Before we start, if you’re not familiar with the Event Detection task in NLP you can refer to our previous post on this topic here.
So you’ve built a system to detect events in the media… now what?
While building a system is a key step, how the system performs on real-world data has equal importance. We need to know whether it actually works and if we can trust its decisions.
So.. we need to evaluate our system before putting it in use.
Evaluation is a highly important step in the development of any system type as it allows the judgment on the system quality and assures that it meets its targeted goals efficiently providing the customers with a fulfilling reliable service.
In this post, we’re discussing a technique to build a test corpus for evaluating an event detection system.
What Does It Mean to Be a Successful Event Detection System?
Event detection systems usually deal with a stream of data (e.g. news articles when working in the traditional media domain).
The performance of an event detection system is measured in terms of its efficiency in performing its main functionalities:
- Locating similar news stories in the data stream.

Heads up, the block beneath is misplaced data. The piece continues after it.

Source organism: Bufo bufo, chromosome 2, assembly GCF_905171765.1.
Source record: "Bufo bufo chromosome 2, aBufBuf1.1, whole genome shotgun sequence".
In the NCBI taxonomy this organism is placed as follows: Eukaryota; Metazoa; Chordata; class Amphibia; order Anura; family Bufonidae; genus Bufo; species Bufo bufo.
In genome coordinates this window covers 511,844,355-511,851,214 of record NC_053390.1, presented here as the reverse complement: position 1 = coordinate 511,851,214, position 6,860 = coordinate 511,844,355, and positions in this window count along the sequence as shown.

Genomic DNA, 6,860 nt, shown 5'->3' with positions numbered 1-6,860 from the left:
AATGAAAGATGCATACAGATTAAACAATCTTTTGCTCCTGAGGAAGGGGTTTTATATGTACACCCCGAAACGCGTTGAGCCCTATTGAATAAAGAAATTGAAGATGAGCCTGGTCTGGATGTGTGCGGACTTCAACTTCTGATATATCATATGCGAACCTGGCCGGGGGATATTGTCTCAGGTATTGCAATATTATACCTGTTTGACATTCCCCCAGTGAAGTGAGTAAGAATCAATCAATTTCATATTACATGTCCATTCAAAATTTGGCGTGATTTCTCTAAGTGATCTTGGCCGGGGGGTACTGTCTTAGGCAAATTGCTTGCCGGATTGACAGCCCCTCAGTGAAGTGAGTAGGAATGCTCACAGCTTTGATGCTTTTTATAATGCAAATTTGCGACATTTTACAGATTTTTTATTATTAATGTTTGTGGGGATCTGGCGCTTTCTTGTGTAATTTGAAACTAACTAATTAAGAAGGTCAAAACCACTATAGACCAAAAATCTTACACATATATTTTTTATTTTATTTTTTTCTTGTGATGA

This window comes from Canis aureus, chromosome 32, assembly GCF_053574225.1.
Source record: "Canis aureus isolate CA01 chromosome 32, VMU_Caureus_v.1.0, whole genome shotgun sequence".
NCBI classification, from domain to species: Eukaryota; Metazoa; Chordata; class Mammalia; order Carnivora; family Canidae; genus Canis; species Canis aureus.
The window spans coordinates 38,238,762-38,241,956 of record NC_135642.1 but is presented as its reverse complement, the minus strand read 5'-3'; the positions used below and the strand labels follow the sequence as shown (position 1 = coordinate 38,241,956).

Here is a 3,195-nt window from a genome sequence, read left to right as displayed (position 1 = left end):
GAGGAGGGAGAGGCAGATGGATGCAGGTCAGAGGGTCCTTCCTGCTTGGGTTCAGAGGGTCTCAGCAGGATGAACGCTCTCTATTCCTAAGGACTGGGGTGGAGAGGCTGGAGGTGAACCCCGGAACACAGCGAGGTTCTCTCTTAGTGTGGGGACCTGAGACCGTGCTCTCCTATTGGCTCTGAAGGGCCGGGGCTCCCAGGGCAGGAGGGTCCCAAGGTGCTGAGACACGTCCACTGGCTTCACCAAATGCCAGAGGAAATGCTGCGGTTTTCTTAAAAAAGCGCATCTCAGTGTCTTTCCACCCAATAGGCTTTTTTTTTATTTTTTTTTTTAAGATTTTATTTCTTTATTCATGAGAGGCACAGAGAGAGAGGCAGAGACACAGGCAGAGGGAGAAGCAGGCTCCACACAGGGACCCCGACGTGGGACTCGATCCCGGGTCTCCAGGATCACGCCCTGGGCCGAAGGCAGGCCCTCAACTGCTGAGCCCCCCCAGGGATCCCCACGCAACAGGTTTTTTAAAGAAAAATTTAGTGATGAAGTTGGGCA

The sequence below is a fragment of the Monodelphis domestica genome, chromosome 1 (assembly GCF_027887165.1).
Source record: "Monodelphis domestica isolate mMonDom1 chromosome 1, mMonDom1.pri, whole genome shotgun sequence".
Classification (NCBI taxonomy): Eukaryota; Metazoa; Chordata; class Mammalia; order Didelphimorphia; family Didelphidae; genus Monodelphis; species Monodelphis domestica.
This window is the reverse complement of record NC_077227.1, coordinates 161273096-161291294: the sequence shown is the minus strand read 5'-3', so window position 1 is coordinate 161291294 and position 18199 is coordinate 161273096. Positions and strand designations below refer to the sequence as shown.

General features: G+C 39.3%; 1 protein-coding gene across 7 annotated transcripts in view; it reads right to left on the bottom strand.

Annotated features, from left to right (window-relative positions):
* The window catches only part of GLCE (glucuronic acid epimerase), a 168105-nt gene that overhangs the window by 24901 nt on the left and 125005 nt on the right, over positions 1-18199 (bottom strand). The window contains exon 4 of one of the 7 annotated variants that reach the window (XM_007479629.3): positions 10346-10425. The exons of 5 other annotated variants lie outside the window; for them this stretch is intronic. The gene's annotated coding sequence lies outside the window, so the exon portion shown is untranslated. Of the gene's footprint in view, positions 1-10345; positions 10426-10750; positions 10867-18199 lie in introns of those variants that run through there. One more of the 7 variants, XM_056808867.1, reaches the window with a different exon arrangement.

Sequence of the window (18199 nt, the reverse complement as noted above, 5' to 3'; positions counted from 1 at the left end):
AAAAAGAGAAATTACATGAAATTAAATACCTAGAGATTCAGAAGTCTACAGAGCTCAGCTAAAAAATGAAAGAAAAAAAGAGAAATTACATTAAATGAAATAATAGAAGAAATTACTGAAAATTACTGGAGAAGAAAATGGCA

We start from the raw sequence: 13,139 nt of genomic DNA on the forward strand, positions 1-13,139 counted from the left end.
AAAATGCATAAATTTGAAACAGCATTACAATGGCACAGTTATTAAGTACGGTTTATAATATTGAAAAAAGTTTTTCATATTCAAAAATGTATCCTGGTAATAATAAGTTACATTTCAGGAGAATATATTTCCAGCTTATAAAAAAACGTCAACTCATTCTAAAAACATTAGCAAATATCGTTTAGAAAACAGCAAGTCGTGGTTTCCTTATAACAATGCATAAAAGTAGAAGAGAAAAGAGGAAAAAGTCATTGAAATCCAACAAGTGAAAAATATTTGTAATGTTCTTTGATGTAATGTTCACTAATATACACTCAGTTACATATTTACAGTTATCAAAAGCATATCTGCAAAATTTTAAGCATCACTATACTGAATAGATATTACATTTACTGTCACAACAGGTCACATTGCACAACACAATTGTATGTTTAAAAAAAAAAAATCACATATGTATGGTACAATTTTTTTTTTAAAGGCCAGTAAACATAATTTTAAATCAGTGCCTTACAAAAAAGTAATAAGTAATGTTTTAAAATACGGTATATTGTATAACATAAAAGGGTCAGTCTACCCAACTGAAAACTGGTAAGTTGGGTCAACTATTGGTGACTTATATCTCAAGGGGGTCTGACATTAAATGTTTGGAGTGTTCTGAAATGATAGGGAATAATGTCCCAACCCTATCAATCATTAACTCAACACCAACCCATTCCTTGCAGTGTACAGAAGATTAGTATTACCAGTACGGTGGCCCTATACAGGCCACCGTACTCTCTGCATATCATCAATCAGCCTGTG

- Detecting the new news stories in the data stream.
How to Judge an Event Detection System Performance?
Judging an event detection system can be done using a test collection.
A test collection typically consists of:
- A set of documents (e.g. news stories).
- Events representing information needs.
- Relevance judgments (i.e. labels) that specify which documents are relevant to the topics.
How to Build a Test Collection for Event Detection Systems?
When constructing a test collection there are typically a number of practical issues that must be addressed.
What Items Should be Selected to Create The Document C
To construct a test collection, a dataset has to be acquired first. This document collection should be a good representative of the domain in which the systems will be applied.
How Should a Suitable Set of Events be Generated?
Previous works elect to choose significant (i.e., popular) events to be the core of the test collection.
This has several advantages:
- Rich content (i.e., relevant stories) is more available for popular events.
- The popularity of the topics might help annotators to do more consistent judgments due to their probable familiarity with the significant events.
How to determine significant events in a predefined period of time?
- A set of events that took place in that period is determined with the help of Wikipedia’s Current Events Portal.
- The event set is filtered through manually searching for articles on popular news websites such as Aljazeera and CNN… using several manually-crafted queries per event. Keep those events that have been discussed by at least # news article.
How Should The Events be Expressed?
Each event requires getting a set of potentially-relevant documents that constitute its Judgment Pool.